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Save on your AC bill

Getting the Most Out Of Fans In the Summer

Ashley Robinson
June 7, 2024

As temperatures rise, AC units kick on, and electric bills start to increase, you may be wondering about small solutions for keeping cool and comfortable without cranking the AC. After all, AC is often necessary, but it’s expensive and it uses a lot of energy! Fans use much less energy than air conditioners, and if used correctly, they can make a big difference in warm weather. So let’s get into how to use fans effectively to keep your home cool and comfortable in warmer temperatures.

Check Your Ceiling Fan!

First things first, let’s talk about ceiling fans. Most of us are pretty used to turning these on during the summer already because it feels nice. When you’re using air conditioning to help cool the home, adding in a ceiling fan lets you raise your thermostat setting about 4°F without any difference in comfort. This could add up to big energy savings over the course of the summer!

Hopefully, you’ve been using your ceiling fan all winter to help circulate warm air back down to keep your house cozy, but if you have, you’ll need to change the direction of the rotation. So as the seasons change, take a look at your ceiling fan to make sure it’s moving in the right direction to keep you cool.

Ceiling fans are designed to push the air either up or down depending on the direction it spins. You can change the direction of rotation with a little switch on the base of the fan, or sometimes using a remote with newer models.

In short, here’s what you want each season:


Blades should spin counterclockwise as you look up at them, moving air down.


Blades should spin clockwise as you look up at them, moving air up.

As to why it matters:

There's a little science to it, and the goal is different depending on the season. In the winter, by using the fan to pull cool air from the ground up towards the ceiling, you can create a convection effect that pushes the warm air that hangs around the ceiling back down to your living space. Heat (or more accurately, warm, less-dense air) rises, so without air circulation, all the warmth from your heating system naturally goes up towards the ceiling, leaving you chilly on the couch. So circulating air in the winter can help your heating system work more efficiently and keep your space feeling a lot cozier.

In the summer, it’s less about the air circulation and more about the wind chill effect. The ceiling fan should be pushing air down towards you because the breeze itself helps to keep you cool. We all know this instinctively—the faster the fan is moving, the stronger the breeze, the cooler you’ll feel. But scientifically, the colder air moving across your body helps transfer heat away from your warmer skin, and the air movement speeds up sweat evaporation (which helps your body cool itself). So you want to make sure your ceiling fans are pushing the air down to get this chilling effect!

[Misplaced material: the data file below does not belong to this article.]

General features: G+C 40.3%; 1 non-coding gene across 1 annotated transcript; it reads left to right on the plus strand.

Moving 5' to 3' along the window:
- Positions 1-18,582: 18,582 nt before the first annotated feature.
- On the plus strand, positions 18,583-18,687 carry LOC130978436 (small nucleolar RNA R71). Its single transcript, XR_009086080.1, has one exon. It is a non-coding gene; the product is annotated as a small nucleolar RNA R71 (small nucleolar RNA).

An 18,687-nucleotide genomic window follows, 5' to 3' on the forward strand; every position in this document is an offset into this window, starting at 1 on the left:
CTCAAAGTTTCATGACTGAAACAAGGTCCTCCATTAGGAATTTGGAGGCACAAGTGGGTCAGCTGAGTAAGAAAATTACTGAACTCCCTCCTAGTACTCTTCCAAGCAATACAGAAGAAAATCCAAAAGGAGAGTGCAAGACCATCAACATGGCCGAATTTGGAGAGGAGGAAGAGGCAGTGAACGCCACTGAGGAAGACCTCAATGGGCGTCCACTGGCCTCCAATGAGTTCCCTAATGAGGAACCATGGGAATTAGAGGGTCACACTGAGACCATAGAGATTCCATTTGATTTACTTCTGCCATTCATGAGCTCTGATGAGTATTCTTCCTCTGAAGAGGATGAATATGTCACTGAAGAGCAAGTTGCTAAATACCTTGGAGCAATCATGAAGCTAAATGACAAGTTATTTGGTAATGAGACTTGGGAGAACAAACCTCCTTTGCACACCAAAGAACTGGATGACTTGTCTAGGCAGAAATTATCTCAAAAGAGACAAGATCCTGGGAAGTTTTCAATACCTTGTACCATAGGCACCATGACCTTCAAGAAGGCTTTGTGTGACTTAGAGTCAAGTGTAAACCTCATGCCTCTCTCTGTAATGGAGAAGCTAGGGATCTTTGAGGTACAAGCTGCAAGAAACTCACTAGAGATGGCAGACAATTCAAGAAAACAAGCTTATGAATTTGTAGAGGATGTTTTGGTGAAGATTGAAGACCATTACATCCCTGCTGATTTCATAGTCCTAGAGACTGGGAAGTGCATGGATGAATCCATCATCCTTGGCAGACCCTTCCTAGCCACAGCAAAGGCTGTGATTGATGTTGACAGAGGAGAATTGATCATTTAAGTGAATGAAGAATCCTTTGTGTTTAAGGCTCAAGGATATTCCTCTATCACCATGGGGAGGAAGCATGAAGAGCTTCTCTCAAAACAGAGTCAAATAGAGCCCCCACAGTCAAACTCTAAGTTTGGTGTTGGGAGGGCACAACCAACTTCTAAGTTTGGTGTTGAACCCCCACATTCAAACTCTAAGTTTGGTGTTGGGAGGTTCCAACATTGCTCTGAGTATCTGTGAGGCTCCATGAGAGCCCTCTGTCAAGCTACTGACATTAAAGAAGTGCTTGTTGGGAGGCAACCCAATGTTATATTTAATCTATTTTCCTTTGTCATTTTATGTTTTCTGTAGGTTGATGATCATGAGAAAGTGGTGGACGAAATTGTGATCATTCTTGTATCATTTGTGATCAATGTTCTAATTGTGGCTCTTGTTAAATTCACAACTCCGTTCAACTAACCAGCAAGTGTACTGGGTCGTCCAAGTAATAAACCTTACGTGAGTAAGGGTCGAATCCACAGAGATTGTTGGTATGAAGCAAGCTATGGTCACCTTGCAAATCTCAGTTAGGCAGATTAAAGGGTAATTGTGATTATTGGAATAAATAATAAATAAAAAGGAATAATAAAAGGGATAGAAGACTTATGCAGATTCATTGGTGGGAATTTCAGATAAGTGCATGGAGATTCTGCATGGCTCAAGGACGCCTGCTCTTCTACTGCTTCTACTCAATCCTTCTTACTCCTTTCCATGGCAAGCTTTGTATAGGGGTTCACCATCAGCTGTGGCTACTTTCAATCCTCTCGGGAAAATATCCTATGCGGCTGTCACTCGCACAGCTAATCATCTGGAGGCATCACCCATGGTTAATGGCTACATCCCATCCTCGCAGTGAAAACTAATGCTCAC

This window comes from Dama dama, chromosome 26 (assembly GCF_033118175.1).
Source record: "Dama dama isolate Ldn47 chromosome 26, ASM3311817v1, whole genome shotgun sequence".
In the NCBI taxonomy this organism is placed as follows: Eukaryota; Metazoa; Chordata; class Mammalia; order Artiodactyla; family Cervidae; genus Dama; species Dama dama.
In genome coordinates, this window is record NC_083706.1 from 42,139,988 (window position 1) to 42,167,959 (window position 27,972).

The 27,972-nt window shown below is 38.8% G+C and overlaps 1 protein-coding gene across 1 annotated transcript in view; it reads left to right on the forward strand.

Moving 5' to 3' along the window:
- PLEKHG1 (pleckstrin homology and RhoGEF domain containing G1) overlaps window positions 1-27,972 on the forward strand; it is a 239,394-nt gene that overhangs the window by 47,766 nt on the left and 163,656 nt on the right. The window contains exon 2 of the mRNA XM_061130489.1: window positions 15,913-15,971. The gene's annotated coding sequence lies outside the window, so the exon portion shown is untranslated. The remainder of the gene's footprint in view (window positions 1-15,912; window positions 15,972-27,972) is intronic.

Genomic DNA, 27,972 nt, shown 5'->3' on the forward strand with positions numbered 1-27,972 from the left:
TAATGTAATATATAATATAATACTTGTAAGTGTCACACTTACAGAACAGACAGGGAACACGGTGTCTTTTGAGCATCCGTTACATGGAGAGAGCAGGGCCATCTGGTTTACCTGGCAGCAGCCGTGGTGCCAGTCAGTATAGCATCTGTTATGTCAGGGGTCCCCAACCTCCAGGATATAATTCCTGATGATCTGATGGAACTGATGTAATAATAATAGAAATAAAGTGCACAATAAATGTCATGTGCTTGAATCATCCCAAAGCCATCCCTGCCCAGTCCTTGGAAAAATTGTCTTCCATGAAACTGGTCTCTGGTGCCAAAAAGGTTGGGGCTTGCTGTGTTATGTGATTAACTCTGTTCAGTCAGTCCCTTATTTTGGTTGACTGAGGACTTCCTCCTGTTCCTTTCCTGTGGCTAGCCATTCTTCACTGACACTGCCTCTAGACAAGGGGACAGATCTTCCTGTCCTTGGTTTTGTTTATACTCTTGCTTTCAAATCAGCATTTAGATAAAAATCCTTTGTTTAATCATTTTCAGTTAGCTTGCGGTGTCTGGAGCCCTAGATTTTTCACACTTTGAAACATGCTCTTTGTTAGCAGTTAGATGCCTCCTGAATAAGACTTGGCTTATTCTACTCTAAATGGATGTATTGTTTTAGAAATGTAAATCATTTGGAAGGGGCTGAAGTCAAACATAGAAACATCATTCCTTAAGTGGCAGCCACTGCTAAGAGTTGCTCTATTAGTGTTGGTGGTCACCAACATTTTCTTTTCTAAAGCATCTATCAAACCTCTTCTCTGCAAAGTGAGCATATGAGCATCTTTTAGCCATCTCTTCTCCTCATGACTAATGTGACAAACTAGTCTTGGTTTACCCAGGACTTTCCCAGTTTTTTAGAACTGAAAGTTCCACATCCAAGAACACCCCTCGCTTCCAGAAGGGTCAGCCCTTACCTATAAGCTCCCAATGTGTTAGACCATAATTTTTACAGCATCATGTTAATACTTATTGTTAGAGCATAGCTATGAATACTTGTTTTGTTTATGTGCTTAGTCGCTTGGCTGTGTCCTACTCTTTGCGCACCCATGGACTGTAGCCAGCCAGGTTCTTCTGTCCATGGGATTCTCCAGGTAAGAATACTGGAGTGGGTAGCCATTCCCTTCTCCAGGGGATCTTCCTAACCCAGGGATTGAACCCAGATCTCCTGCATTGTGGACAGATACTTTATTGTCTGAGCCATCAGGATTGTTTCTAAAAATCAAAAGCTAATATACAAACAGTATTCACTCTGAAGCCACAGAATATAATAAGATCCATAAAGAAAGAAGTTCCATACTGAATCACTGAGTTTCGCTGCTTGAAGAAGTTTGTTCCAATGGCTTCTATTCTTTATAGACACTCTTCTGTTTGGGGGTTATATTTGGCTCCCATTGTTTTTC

Use Window Fans for Natural Ventilation

Especially on days when it’s warm during the day but cooler at night, you may be able to use window fans to help keep your space cool without using AC at all by encouraging natural ventilation. This is where cool air is moved in from the outside by a breeze, clever use of fans, or both!

Window fans can help encourage cross-breeze to take advantage of cooler temperatures outside and save energy. Window fans use a lot less energy than AC, and we all love fresh air in the home!

To help encourage this natural ventilation, first, make sure the window fans are set to push air out. Then, open up some windows or a door on the opposite side of your home. This works best if you place window fans away from the prevailing wind, so that the natural breeze pushes cool air in, and your window fan pushes hot air out. But if you don’t know exactly how the wind moves, just try to create a cross-breeze by opening windows across the space from the fan. And in a multi-level home, use window fans on upper levels to help move rising hot air out of your space.

When Fans Might Make You Hotter

In certain extreme circumstances, especially in very hot and dry conditions, using a fan may make you hotter. Basically, in order for the breeze to actually cool you, the air needs to be cooler than your skin temperature (which in a heat wave could be up to about 100 degrees). The cool air moving across the skin will transfer that heat energy away from you, and it speeds up the evaporation of sweat. But once the air gets hotter than your body, a fan blowing that hot air across your skin is actually heating your skin up faster than if you were sitting in still air. It’s the same reason convection ovens cook things faster than still ovens—moving that hot air across your skin speeds up the transfer of heat, rather than helping you cool down.

There are some variations in exactly when fans stop cooling you down depending on temperature and humidity, but at the most basic, if the air is hotter than about 104°F, fans might not help too much, and they may even make you feel more hot. So in extreme conditions, pair the use of fans with AC units to make sure you stay cool and safe.

As summer approaches, take some time to set fans up properly in your home to help keep things cool without relying only on air conditioning. It’ll help you save money on your electric bills, save energy, and keep the air moving for a fresh, breezy home.

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